6. Griffin CE, DeBoer DJ: The ACVD task force on canine atopic dermatitis (XIV): clinical manifestations of canine atopic dermatitis. Vet Immunol Immunopathol. 2001, 81: 255-269. 10.1016/S0165-2427(01)00346-4.PubMedView ArticleGoogle Scholar
  7. Huang HP, Fixter LM, Little CJ: Lipid content of cerumen from normal dogs and otitic canine ears. Vet Rec. 1994, 134: 380-381. 10.1136/vr.134.15.380.PubMedView ArticleGoogle Scholar
  8. Nair P, Golhar S, Baisakhija N, Deshmukh PT: A comparative study of ceruminolytic agents. Indian J Otolaryngol Head Neck Surg. 2009, 61: 185-192. 10.1007/s12070-009-0063-z.PubMedPubMed CentralView ArticleGoogle Scholar
  9. Bortz JT, Wertz PW, Downing DT: Composition of cerumen lipids. J Am Acad Dermatol. 1990, 23: 845-849. 10.1016/0190-9622(90)70301-W.PubMedView ArticleGoogle Scholar
  10. Okuda I, Bingham B, Stoney P, Hawke M: The organic composition of earwax. J Otolaryngol. 1991, 20: 212-215.PubMedGoogle Scholar
  11. Huang HP, Little CJ, McNeil PE: Histological changes in the external ear canal of dogs with otitis externa. Vet Dermatol. 2009, 20: 422-428. 10.1111/j.1365-3164.2009.00853.x.PubMedView ArticleGoogle Scholar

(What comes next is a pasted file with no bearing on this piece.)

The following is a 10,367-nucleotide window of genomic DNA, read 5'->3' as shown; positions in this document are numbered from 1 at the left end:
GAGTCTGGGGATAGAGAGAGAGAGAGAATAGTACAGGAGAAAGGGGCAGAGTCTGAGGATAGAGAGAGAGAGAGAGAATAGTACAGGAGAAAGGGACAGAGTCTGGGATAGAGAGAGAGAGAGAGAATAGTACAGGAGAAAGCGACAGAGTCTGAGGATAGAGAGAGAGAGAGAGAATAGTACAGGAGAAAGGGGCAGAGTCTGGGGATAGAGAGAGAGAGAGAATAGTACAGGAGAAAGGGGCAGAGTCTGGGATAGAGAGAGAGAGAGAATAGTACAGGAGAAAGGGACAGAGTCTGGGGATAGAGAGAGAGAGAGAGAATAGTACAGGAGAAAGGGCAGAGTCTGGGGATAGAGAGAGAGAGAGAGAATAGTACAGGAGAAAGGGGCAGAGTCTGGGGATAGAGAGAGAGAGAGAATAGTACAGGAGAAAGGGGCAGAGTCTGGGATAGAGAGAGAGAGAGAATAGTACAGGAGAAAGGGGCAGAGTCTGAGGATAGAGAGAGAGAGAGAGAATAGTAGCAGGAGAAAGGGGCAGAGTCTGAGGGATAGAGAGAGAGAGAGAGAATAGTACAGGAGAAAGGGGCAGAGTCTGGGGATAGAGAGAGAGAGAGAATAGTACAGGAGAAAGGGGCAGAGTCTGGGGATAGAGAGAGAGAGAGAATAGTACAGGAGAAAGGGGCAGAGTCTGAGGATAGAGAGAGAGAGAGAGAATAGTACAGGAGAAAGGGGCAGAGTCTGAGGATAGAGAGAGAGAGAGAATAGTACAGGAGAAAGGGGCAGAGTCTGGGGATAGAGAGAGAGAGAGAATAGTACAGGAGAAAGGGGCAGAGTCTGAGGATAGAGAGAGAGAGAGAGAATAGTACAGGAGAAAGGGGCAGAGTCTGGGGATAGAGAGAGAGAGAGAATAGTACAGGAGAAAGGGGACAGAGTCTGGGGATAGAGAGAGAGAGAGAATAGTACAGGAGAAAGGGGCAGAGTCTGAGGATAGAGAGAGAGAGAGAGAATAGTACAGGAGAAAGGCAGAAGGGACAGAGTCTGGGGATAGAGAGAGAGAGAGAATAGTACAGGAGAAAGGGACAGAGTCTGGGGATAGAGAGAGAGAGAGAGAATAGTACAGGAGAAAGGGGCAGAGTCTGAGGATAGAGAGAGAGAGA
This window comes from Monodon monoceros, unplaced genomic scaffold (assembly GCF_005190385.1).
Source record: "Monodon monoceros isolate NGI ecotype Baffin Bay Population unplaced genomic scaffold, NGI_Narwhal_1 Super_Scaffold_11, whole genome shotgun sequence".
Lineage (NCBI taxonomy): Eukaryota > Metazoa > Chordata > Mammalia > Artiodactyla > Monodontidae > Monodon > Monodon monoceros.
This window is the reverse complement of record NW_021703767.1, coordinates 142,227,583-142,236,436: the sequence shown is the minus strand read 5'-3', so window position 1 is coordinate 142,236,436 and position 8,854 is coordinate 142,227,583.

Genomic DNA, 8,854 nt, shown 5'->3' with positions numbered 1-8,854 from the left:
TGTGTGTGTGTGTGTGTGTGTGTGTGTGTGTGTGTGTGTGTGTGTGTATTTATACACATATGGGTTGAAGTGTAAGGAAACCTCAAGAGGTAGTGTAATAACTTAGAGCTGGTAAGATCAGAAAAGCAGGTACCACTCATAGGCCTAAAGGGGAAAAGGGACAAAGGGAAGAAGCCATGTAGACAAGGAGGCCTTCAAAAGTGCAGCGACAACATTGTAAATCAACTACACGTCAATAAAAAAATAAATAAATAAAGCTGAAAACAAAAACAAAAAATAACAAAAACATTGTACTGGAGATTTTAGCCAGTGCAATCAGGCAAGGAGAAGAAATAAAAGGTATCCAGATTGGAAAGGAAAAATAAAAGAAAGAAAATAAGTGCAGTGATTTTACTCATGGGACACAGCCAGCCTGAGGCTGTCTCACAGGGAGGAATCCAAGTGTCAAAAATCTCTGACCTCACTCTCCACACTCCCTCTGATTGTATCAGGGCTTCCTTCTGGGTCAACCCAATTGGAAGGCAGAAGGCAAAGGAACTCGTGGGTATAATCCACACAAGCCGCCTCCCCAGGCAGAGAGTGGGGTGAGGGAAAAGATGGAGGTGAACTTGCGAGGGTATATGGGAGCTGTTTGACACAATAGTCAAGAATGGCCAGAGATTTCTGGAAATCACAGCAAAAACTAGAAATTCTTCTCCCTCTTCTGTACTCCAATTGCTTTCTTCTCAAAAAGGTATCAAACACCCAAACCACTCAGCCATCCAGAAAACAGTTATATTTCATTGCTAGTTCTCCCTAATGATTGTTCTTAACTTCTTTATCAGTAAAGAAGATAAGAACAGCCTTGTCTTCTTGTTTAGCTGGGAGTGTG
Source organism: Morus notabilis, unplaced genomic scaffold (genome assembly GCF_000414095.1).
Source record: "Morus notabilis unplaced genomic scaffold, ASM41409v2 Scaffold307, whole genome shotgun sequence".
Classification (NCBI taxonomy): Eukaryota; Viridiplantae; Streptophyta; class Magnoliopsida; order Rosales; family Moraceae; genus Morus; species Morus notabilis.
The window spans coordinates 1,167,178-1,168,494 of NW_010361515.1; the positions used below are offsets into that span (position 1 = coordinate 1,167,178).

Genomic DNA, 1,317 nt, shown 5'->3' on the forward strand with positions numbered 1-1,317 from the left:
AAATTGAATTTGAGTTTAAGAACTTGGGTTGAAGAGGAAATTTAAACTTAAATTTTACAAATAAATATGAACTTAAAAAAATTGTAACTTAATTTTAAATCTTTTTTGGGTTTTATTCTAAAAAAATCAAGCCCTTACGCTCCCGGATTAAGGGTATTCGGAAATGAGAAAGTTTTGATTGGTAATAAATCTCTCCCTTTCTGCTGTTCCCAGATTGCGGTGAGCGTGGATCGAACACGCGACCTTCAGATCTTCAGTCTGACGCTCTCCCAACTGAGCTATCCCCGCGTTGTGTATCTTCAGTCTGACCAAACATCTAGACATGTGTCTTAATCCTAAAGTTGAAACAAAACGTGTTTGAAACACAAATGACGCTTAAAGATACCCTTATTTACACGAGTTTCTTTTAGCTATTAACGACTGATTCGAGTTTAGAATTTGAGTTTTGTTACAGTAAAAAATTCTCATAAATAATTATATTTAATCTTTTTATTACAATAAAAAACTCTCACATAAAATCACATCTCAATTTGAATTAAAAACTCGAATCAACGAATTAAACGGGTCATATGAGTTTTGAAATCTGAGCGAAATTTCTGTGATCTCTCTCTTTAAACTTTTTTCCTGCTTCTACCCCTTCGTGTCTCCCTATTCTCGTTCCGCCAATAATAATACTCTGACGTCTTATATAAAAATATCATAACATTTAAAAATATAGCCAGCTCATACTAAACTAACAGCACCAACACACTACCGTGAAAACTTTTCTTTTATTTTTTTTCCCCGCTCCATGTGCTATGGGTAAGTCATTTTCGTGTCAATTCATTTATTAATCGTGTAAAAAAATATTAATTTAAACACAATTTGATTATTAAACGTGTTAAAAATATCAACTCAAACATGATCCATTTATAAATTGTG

12. Stout-Graham M, Kainer RA, Whalen LR, Macy DW: Morphologic measurements of the external horizontal ear canal of dogs. Am J Vet Res. 1990, 51: 990-994.PubMedGoogle Scholar
  13. Stransky K, Valterova I, Kofronova E, Urbanova K, Zarevucka M, Wimmer Z: Non-polar lipid components of human cerumen. Lipids. 2011, 46: 781-788. 10.1007/s11745-011-3564-y.PubMedView ArticleGoogle Scholar
  14. Masuda A, Sukegawa T, Mizumoto N, Tani H, Miyamoto T, Sasai K, Baba E: Study of lipid in the ear canal in canine otitis externa with Malassezia pachydermatis. J Vet Med Sci. 2000, 62: 1177-1182. 10.1292/jvms.62.1177.PubMedView ArticleGoogle Scholar
  15. Harvey R: Use of topical ear cleaners in small animals. In Practice. 2006, 28.Google Scholar